No date is given, but the color photograph and the appearance of Danny Kaye point to a later period in his life. Doug McKenzie Photographer. Kaye/Fine Collection, Music Division. Library of Congress.

Call for Short Papers: The Moving Image

AMIA – 20/20 in 2020

Help us see things more clearly…

Call for Short Papers
AMIA – 20/20 in 2020

The Moving Image 20.1 – 30 Years of Preservation
The Moving Image 20.2 – 30 Years of Access

As AMIA and The Moving Image near their 30th anniversary, we find ourselves in the mood for reflection…and projection.

In a linked pair of special anniversary issues, The Moving Image considers the state of our field(s) and AMIA’s role. Where have we been? Where are we now? Where are we going?

We seek short, less scholarly contributions (profiles, interviews, position papers, etc.) that think BROADLY about our field(s) and our organization. Our general themes are preservation for 20.1 and access for 20.2. [Note: they are separated here for organizational purposes only!]

Topics include but are by no means limited to:

  • Collection highlights
  • Evolving role of archivists
  • Analog vs. digital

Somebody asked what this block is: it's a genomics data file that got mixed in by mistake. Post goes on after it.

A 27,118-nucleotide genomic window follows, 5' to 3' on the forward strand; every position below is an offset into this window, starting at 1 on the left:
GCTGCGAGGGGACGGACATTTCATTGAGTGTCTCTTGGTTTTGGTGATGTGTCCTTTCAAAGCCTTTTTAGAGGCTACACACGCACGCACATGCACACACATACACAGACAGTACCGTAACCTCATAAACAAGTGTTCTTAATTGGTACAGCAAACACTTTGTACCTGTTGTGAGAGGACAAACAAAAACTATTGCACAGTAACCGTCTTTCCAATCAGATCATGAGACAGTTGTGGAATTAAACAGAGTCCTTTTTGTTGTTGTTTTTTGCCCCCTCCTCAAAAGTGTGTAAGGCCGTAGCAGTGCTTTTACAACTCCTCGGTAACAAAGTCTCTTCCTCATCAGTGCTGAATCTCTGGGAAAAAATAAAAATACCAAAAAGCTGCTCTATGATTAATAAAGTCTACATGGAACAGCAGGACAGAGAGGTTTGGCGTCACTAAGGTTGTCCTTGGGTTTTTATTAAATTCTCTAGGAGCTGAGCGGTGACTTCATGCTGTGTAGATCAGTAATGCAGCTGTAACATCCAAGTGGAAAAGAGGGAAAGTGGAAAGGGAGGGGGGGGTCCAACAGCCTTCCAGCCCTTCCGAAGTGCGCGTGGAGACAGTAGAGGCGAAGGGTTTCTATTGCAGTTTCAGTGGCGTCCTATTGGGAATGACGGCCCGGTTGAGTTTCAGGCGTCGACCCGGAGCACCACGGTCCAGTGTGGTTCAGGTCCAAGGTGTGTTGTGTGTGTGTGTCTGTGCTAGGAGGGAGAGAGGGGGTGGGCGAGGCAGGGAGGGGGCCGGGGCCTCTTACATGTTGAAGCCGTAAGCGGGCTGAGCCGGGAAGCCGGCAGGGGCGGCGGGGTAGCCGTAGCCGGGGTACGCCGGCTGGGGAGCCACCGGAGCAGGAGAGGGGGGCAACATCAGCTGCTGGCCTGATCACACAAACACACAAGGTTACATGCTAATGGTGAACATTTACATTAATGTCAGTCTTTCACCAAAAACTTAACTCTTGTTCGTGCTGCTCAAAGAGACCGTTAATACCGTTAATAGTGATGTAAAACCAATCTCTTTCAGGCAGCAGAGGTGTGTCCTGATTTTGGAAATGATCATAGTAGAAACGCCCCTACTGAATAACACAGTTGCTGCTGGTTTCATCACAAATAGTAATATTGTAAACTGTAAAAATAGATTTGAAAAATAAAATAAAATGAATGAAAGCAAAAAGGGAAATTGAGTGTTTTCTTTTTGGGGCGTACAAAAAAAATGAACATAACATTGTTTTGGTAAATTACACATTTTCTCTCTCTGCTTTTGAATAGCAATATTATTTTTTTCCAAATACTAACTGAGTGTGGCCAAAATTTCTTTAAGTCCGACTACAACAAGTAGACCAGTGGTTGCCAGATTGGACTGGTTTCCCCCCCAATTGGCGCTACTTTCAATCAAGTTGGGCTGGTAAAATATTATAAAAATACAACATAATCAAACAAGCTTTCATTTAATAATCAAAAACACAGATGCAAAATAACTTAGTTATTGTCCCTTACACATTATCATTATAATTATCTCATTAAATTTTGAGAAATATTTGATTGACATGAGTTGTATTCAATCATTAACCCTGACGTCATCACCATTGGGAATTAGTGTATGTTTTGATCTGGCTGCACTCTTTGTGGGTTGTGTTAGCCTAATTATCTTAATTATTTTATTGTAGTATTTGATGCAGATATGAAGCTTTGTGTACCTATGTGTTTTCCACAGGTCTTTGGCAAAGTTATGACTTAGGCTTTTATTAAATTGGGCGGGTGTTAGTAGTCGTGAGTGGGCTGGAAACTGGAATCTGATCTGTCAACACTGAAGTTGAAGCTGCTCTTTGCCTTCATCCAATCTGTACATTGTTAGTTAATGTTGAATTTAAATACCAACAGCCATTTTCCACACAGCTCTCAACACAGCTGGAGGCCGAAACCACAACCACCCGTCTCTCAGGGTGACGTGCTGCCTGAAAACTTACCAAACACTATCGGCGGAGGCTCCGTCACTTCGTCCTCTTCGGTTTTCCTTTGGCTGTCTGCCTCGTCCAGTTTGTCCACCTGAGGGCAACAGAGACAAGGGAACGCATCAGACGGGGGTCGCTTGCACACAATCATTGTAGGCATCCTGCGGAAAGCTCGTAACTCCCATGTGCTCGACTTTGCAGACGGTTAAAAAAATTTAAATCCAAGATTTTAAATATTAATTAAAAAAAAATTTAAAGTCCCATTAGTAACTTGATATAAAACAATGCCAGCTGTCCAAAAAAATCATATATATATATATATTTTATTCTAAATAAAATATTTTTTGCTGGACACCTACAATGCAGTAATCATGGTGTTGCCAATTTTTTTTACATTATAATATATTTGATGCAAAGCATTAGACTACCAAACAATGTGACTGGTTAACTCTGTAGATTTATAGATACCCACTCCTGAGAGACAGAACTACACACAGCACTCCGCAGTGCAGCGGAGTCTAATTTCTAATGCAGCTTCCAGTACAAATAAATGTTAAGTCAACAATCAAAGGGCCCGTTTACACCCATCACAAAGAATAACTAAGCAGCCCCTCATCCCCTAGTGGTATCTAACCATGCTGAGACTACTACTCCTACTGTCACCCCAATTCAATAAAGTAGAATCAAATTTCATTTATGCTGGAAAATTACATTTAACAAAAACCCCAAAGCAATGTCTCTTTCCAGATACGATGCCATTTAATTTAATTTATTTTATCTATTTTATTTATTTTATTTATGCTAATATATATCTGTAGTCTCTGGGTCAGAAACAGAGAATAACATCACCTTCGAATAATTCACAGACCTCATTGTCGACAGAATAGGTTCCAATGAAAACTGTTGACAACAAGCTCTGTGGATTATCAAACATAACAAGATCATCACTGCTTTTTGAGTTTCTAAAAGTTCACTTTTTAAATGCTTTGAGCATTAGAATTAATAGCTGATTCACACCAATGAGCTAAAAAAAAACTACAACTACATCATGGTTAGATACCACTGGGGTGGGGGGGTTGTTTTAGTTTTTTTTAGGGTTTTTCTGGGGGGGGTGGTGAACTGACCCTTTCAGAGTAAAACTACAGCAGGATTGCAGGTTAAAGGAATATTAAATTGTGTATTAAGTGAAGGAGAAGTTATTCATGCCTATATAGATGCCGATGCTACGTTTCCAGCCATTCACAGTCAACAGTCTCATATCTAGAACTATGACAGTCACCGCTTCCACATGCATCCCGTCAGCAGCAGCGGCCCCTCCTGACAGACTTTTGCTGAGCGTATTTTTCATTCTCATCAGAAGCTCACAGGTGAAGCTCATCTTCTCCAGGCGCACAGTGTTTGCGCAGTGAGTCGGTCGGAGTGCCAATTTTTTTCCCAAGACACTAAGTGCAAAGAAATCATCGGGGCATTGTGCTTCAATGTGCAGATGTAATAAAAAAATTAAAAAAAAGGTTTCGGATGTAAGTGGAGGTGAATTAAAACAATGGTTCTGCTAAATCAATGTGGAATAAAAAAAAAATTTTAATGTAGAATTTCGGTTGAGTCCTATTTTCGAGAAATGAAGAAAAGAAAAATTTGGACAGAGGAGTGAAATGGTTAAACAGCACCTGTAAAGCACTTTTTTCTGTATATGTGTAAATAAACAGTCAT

• Archival diversity
  • Accounts of major archival projects or initiatives
  • Interviews with archivists, donors, filmmakers, distributors, etc.
  • Past and future challenges

Send inquiries to Devin Orgeron –

20.1 – 30 Years of Preservation – Drafts due January 15, 2020
20.2 – 30 Years of Access – Drafts due by April 15, 2020


And Twitter Me This …

Instead of a forum section, these issues will feature an “archive” of our members’ thoughts about the organization and the changes it has undergone over the past 30 years. These will be limited to 280 characters (Tweet-style).

QUESTION: How has AMIA evolved? What does our future look like?

We encourage folks to live-tweet their responses from the conference using the hashtag:


Pssst. Pass it on!